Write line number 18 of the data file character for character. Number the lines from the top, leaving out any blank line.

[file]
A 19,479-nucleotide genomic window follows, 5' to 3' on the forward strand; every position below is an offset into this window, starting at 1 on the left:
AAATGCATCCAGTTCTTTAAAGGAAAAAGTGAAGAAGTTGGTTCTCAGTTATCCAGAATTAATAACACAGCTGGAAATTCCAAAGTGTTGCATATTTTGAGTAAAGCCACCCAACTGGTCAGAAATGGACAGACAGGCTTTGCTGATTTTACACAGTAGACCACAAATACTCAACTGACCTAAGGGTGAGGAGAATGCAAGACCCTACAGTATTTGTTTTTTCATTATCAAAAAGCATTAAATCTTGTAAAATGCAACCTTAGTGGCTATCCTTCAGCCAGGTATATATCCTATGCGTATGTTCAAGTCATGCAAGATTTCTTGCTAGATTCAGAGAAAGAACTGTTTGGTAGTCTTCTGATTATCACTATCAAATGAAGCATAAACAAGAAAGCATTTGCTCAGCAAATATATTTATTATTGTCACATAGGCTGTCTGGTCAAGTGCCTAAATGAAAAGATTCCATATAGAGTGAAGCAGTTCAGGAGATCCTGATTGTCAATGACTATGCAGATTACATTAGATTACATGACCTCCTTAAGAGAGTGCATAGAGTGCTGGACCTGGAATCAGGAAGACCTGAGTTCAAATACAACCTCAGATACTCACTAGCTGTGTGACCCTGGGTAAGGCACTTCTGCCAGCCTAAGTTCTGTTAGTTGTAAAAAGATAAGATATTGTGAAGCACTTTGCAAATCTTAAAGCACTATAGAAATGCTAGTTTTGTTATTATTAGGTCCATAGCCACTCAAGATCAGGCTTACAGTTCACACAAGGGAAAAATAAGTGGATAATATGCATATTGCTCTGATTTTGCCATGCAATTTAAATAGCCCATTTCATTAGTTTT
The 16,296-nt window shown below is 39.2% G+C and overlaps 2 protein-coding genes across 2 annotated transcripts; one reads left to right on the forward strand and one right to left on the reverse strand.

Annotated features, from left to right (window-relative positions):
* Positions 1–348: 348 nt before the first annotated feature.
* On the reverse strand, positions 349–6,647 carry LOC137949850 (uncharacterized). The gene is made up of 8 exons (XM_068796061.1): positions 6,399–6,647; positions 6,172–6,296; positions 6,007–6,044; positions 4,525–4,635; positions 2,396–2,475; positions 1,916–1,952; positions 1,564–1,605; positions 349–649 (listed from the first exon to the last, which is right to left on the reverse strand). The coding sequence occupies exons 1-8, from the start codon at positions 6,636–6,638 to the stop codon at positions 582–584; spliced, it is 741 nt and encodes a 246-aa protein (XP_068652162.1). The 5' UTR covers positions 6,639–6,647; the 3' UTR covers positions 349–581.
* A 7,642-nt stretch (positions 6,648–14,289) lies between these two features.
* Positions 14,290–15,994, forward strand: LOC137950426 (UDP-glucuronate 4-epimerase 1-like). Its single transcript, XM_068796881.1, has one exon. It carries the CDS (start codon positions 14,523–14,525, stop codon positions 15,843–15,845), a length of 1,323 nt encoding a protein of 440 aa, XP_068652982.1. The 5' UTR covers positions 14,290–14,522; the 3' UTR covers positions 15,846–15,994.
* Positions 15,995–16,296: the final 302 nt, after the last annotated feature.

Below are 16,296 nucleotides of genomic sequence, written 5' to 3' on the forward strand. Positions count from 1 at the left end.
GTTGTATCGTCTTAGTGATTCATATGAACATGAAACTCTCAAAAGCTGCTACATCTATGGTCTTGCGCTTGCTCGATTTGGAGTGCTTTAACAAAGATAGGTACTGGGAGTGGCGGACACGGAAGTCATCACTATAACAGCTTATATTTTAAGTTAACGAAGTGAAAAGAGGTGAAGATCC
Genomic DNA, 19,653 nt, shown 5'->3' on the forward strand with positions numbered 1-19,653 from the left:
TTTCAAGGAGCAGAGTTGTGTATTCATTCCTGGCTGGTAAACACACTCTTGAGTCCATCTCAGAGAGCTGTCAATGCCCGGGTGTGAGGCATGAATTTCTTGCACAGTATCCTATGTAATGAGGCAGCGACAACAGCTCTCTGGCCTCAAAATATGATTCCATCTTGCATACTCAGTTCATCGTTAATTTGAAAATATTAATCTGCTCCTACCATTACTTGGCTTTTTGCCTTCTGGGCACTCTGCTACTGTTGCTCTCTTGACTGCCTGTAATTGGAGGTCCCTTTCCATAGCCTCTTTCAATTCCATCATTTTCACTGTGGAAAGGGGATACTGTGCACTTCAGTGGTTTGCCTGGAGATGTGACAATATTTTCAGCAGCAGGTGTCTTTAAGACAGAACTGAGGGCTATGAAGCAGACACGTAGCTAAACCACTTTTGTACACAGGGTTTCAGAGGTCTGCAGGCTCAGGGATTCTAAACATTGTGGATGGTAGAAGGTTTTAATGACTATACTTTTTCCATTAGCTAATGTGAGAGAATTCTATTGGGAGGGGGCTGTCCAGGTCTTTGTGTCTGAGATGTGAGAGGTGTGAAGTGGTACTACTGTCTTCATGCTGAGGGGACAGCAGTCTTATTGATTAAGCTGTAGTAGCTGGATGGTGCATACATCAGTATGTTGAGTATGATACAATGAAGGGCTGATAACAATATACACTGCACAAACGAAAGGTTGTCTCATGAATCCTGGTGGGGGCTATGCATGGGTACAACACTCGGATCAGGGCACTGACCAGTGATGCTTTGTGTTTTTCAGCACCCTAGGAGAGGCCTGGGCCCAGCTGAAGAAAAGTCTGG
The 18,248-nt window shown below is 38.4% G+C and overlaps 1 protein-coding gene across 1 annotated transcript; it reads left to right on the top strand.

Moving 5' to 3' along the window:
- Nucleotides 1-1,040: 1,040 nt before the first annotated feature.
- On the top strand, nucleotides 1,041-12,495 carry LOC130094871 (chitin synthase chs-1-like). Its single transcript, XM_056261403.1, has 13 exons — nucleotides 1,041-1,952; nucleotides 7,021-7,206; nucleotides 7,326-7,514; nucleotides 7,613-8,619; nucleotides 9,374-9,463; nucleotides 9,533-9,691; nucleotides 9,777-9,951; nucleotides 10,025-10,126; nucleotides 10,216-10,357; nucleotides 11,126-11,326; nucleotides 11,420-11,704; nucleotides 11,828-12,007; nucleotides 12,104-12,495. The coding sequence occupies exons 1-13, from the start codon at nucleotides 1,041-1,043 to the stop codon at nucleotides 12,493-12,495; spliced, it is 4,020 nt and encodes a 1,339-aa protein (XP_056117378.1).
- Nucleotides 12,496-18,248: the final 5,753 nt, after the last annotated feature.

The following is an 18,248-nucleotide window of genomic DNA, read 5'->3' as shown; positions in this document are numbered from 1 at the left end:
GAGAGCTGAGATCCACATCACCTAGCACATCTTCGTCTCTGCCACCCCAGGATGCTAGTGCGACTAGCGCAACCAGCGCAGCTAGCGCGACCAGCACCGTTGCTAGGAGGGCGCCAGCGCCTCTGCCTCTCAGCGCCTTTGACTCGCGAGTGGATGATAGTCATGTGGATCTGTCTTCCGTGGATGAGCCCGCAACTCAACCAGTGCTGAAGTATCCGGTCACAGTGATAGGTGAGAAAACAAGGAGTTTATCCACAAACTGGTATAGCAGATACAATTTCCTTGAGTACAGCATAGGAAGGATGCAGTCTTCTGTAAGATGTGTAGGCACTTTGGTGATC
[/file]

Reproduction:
- Nucleotides 12,496-18,248: the final 5,753 nt, after the last annotated feature.